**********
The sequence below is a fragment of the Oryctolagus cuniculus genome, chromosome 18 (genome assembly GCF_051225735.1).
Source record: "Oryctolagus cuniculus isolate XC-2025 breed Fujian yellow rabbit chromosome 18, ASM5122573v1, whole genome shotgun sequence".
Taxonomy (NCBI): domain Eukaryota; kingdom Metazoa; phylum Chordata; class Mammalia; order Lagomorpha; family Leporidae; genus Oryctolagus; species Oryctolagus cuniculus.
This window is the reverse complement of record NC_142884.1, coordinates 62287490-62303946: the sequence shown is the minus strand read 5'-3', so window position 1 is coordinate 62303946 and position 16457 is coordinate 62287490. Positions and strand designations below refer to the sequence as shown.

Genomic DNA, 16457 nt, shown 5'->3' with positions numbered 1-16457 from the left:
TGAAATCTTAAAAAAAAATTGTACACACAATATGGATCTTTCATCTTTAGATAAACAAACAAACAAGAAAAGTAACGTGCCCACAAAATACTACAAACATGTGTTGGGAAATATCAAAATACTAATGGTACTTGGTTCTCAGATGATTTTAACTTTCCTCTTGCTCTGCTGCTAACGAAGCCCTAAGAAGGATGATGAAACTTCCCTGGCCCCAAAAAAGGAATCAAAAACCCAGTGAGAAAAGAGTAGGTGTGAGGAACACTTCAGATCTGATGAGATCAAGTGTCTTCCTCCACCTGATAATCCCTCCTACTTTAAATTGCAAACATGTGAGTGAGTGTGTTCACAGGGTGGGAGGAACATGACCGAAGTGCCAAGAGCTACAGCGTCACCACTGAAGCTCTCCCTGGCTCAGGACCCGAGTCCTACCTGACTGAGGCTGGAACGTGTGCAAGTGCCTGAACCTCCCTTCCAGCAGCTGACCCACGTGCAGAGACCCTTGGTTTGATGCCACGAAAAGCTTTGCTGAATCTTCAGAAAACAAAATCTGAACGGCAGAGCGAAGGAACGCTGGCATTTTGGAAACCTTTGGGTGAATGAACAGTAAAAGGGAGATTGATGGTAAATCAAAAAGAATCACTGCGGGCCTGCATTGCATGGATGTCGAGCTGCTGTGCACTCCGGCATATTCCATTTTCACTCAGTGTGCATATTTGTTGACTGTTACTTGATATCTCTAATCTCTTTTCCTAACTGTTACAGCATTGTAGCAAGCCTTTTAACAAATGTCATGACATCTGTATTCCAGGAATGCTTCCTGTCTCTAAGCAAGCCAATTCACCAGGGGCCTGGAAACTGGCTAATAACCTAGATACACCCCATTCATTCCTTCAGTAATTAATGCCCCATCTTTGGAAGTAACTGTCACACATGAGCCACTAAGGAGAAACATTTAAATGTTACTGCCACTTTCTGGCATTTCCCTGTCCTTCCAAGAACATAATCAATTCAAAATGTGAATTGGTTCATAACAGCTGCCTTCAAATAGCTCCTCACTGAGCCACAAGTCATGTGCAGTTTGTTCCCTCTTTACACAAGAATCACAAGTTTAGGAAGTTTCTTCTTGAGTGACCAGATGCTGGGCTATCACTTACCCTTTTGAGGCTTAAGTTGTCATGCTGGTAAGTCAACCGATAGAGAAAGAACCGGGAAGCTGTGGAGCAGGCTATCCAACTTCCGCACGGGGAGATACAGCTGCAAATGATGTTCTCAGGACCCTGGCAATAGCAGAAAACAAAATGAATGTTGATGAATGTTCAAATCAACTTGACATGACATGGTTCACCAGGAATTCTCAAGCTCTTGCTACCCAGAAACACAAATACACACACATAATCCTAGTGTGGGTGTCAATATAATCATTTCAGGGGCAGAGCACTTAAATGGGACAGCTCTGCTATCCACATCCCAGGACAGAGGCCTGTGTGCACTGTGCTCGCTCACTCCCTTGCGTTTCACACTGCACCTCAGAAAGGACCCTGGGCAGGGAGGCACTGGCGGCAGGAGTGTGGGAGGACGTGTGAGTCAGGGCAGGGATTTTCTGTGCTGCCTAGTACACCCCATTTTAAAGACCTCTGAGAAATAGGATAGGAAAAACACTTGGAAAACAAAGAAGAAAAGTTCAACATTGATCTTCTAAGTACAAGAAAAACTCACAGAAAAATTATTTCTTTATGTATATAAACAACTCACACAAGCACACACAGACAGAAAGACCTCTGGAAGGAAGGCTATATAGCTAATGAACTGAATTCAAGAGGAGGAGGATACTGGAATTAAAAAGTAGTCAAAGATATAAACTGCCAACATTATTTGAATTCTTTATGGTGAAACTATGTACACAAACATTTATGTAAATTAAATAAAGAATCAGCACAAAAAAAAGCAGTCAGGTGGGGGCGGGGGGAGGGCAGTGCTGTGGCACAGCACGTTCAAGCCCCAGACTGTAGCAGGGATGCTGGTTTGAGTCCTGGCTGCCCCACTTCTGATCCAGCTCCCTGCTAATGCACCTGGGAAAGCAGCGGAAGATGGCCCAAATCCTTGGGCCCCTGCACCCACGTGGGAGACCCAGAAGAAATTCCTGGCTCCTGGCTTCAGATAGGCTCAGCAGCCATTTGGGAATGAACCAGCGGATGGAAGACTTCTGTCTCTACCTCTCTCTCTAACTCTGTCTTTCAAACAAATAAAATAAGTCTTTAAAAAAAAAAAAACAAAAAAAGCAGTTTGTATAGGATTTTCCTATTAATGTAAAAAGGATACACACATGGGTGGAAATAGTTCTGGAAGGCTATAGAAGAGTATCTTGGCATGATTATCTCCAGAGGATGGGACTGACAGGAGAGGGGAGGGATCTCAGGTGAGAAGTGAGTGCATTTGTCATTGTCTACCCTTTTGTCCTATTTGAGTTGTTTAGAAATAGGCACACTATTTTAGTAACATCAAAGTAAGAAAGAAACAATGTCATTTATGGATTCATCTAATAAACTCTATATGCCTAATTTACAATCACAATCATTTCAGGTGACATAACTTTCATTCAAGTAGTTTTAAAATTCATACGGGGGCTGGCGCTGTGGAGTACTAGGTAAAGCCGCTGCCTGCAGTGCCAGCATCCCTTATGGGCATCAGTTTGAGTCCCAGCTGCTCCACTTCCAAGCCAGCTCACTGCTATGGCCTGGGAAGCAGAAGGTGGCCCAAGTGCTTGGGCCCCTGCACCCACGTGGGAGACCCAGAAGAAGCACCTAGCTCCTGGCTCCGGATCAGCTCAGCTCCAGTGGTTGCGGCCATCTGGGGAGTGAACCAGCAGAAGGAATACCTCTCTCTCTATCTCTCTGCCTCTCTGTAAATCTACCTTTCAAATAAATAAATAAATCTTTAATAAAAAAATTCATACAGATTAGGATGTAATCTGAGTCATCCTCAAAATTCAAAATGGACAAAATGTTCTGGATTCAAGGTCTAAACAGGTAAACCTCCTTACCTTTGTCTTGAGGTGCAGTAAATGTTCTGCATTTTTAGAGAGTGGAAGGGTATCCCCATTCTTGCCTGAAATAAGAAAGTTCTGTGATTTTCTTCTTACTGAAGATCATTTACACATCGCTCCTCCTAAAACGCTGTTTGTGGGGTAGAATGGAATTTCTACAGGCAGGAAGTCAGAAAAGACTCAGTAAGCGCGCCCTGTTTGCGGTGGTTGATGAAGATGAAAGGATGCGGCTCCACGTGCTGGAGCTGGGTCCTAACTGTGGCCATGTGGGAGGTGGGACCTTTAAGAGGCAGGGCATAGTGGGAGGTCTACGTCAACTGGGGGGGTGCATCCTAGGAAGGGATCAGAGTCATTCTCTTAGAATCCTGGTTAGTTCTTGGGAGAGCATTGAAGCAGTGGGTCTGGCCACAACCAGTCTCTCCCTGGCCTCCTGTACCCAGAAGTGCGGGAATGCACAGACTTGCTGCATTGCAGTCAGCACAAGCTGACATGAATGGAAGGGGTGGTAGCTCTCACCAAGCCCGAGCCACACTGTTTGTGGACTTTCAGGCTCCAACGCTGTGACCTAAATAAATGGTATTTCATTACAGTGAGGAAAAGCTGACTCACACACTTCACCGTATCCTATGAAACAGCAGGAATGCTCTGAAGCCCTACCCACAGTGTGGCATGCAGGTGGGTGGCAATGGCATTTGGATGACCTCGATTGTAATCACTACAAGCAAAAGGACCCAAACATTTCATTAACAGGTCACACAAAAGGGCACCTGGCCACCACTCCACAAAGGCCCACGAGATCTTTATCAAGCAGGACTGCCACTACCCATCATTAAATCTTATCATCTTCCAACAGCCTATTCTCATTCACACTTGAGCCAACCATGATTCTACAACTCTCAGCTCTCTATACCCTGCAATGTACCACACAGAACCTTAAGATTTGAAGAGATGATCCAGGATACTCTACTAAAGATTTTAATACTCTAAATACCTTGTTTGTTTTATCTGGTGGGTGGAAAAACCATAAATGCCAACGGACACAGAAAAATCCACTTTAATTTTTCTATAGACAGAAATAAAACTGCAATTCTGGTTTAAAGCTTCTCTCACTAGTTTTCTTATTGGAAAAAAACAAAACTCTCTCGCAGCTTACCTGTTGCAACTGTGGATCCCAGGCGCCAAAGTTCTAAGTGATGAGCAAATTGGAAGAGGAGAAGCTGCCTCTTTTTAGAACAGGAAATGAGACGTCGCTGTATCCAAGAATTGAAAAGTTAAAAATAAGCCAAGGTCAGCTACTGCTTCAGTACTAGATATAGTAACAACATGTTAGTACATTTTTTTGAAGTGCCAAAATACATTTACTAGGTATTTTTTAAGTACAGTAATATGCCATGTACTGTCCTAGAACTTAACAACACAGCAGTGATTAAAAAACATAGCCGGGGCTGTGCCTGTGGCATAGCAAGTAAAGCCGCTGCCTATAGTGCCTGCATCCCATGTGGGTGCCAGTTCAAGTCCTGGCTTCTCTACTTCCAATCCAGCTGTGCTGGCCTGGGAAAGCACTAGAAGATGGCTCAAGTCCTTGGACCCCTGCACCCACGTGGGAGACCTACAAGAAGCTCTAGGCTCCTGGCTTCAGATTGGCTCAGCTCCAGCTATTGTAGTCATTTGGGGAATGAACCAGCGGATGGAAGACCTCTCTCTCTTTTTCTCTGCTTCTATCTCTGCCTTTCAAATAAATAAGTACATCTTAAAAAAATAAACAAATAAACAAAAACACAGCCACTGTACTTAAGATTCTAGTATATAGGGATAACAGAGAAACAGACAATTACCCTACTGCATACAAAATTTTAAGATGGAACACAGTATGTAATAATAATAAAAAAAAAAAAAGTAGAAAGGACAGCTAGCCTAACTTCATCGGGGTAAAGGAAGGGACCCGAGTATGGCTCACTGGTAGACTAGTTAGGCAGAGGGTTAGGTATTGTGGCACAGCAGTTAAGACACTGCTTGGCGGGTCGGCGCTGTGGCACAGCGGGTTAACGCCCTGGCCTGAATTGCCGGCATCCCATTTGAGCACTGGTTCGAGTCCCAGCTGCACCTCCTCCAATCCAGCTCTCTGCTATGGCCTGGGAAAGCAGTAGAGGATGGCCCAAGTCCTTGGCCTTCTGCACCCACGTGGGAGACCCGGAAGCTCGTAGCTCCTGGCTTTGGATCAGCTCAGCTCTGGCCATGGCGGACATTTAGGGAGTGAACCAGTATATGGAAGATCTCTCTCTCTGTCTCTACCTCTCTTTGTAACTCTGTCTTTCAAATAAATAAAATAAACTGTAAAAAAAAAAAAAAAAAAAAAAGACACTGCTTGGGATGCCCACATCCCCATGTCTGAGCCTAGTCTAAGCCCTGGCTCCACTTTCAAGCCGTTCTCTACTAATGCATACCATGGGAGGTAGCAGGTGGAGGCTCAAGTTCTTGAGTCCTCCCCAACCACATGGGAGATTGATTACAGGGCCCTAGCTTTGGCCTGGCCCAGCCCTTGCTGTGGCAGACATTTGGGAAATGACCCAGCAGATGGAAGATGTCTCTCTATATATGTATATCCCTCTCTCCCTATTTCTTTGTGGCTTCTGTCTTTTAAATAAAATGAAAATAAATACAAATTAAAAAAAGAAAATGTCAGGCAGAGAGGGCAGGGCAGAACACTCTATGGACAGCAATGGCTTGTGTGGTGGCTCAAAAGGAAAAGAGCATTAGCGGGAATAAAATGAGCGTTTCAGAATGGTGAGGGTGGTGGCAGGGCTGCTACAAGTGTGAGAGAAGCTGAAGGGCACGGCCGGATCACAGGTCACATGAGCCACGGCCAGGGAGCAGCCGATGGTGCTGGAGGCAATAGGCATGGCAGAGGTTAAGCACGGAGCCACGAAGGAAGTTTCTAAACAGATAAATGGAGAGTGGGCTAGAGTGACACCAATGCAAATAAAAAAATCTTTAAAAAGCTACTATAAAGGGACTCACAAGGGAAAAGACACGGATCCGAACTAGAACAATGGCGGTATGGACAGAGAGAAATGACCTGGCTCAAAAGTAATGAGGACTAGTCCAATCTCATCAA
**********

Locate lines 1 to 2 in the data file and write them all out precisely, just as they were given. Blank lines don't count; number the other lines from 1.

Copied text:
The sequence below is a fragment of the Oryctolagus cuniculus genome, chromosome 18 (genome assembly GCF_051225735.1).
Source record: "Oryctolagus cuniculus isolate XC-2025 breed Fujian yellow rabbit chromosome 18, ASM5122573v1, whole genome shotgun sequence".